4. http://www.evfit.com/population.htm

    Will humanity be left home alone?
    John Gray

    According to Edward O Wilson, the greatest living Darwinian thinker, the earth is entering a new evolutionary era. We are on the brink of a great extinction the like of which has not been seen since the end of the Mesozoic Era, 65 million years ago, when the dinosaurs disappeared. Species are vanishing at a rate of a hundred to a thousand times faster than they did before the arrival of humans. On present trends, our children will be practically alone in the world. As Wilson has put it, humanity is leaving the Cenozoic, the age of mammals, and entering the Eremozoic – the era of solitude.

    Homo rapiens

    The last mass extinction has not yet been fully explained. Many scientists believe it to have been the result of meteorites whose impact suddenly altered the global climate, but no-one can be sure. In contrast, the cause of the present mass extinction is not in doubt: human expansion. Homo rapiens is gutting the earth of biodiversity.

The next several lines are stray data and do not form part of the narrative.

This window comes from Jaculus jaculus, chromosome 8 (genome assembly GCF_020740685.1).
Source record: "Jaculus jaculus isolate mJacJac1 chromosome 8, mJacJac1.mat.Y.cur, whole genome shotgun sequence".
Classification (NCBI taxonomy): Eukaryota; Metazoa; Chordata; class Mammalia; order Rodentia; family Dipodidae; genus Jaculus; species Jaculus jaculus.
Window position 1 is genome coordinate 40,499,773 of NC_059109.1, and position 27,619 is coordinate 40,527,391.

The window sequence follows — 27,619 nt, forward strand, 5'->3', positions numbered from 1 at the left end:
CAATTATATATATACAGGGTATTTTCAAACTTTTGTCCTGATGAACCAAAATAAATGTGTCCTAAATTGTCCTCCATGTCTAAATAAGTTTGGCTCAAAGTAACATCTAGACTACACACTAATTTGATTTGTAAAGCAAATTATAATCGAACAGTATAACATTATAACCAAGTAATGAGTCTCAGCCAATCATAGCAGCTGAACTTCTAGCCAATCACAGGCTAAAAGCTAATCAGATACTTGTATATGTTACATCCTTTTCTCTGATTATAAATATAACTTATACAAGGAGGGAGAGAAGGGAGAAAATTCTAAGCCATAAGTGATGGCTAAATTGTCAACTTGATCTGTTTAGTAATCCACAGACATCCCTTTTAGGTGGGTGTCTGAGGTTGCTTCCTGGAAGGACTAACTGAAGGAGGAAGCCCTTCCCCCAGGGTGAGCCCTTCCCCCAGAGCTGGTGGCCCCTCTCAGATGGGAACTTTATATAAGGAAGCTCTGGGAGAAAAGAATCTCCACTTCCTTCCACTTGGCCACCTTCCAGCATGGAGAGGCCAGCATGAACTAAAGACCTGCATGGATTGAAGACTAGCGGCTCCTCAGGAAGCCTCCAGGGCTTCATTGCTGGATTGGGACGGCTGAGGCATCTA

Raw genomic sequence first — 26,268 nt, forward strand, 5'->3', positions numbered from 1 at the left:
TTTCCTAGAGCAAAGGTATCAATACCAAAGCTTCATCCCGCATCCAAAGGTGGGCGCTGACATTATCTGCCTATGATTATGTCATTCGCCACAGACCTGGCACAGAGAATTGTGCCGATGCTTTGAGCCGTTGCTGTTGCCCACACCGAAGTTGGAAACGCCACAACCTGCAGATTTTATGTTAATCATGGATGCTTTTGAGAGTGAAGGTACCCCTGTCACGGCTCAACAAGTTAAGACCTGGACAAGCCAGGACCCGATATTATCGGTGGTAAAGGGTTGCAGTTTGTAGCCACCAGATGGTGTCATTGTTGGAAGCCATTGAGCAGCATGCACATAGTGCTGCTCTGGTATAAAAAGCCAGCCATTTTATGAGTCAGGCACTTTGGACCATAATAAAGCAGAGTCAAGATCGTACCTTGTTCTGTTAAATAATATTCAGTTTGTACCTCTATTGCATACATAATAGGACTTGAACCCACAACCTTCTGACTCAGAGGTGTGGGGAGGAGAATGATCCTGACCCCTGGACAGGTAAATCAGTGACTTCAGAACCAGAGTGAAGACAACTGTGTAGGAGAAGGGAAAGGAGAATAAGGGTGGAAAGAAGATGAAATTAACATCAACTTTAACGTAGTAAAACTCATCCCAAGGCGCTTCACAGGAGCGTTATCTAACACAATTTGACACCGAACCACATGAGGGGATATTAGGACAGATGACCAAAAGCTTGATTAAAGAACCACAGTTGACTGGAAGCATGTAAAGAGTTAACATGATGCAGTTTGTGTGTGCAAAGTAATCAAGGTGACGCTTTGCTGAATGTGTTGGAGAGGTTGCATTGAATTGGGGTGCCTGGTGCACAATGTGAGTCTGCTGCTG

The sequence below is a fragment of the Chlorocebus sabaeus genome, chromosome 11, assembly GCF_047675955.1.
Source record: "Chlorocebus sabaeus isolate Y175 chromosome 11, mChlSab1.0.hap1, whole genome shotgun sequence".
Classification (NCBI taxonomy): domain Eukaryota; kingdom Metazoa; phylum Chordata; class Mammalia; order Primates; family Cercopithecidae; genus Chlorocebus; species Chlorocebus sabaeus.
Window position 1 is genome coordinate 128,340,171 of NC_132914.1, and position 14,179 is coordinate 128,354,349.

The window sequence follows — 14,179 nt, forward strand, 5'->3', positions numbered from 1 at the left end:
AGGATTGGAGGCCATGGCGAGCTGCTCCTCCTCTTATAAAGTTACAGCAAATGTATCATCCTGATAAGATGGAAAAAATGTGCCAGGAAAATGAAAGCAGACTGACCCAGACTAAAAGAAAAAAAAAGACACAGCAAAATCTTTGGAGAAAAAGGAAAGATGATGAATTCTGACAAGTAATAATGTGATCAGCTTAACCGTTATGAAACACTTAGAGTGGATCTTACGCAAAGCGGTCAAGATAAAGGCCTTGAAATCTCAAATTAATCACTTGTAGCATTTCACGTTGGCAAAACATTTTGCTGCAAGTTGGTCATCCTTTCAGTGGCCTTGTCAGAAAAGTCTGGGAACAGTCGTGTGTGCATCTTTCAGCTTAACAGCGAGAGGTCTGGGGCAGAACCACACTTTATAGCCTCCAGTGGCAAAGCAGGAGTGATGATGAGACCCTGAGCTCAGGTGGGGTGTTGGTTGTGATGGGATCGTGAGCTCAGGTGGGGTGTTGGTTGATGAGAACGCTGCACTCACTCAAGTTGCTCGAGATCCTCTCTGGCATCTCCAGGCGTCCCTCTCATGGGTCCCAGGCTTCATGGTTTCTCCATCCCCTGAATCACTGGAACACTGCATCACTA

Biodiversity loss is transforming the biosphere …

    The lush natural world in which humans evolved is being rapidly transformed into a largely prosthetic environment. Crucially, in any timespan that is humanly relevant, this loss of biodiversity is irreversible. True, life on earth recovered its richness after the last great extinction; but only after about 10 million years had passed. Unless something occurs to disrupt the trends under way, all future generations of human beings will live in a world that is more impoverished biologically than it has been for aeons.

    … yet we humans ignore the destruction of Earth’s biodiversity